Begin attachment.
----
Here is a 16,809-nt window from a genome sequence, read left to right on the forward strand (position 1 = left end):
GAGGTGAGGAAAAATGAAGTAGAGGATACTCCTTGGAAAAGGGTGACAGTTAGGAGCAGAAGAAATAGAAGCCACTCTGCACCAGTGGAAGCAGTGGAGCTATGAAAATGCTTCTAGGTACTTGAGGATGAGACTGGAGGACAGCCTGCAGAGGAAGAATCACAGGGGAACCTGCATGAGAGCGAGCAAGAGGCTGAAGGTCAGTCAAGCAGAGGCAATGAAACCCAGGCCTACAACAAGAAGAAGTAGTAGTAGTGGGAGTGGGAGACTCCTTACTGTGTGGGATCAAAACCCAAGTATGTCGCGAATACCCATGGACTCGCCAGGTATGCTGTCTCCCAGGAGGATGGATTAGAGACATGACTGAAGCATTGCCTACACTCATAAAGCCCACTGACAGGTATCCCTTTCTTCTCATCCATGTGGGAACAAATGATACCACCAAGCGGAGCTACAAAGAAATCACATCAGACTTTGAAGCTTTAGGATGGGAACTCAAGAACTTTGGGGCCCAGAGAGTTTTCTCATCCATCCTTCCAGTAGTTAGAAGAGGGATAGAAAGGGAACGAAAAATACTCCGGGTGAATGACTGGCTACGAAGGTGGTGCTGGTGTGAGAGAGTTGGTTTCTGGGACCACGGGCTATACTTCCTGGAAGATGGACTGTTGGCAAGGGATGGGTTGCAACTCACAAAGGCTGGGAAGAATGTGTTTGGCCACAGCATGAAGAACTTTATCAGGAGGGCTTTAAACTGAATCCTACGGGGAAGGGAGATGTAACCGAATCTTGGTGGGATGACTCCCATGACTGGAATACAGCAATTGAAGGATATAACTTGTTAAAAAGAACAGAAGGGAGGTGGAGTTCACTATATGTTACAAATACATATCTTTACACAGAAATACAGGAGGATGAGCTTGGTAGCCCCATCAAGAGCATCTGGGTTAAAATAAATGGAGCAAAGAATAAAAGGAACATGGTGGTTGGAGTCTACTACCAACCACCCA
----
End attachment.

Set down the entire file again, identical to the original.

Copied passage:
Here is a 16,809-nt window from a genome sequence, read left to right on the forward strand (position 1 = left end):
GAGGTGAGGAAAAATGAAGTAGAGGATACTCCTTGGAAAAGGGTGACAGTTAGGAGCAGAAGAAATAGAAGCCACTCTGCACCAGTGGAAGCAGTGGAGCTATGAAAATGCTTCTAGGTACTTGAGGATGAGACTGGAGGACAGCCTGCAGAGGAAGAATCACAGGGGAACCTGCATGAGAGCGAGCAAGAGGCTGAAGGTCAGTCAAGCAGAGGCAATGAAACCCAGGCCTACAACAAGAAGAAGTAGTAGTAGTGGGAGTGGGAGACTCCTTACTGTGTGGGATCAAAACCCAAGTATGTCGCGAATACCCATGGACTCGCCAGGTATGCTGTCTCCCAGGAGGATGGATTAGAGACATGACTGAAGCATTGCCTACACTCATAAAGCCCACTGACAGGTATCCCTTTCTTCTCATCCATGTGGGAACAAATGATACCACCAAGCGGAGCTACAAAGAAATCACATCAGACTTTGAAGCTTTAGGATGGGAACTCAAGAACTTTGGGGCCCAGAGAGTTTTCTCATCCATCCTTCCAGTAGTTAGAAGAGGGATAGAAAGGGAACGAAAAATACTCCGGGTGAATGACTGGCTACGAAGGTGGTGCTGGTGTGAGAGAGTTGGTTTCTGGGACCACGGGCTATACTTCCTGGAAGATGGACTGTTGGCAAGGGATGGGTTGCAACTCACAAAGGCTGGGAAGAATGTGTTTGGCCACAGCATGAAGAACTTTATCAGGAGGGCTTTAAACTGAATCCTACGGGGAAGGGAGATGTAACCGAATCTTGGTGGGATGACTCCCATGACTGGAATACAGCAATTGAAGGATATAACTTGTTAAAAAGAACAGAAGGGAGGTGGAGTTCACTATATGTTACAAATACATATCTTTACACAGAAATACAGGAGGATGAGCTTGGTAGCCCCATCAAGAGCATCTGGGTTAAAATAAATGGAGCAAAGAATAAAAGGAACATGGTGGTTGGAGTCTACTACCAACCACCCA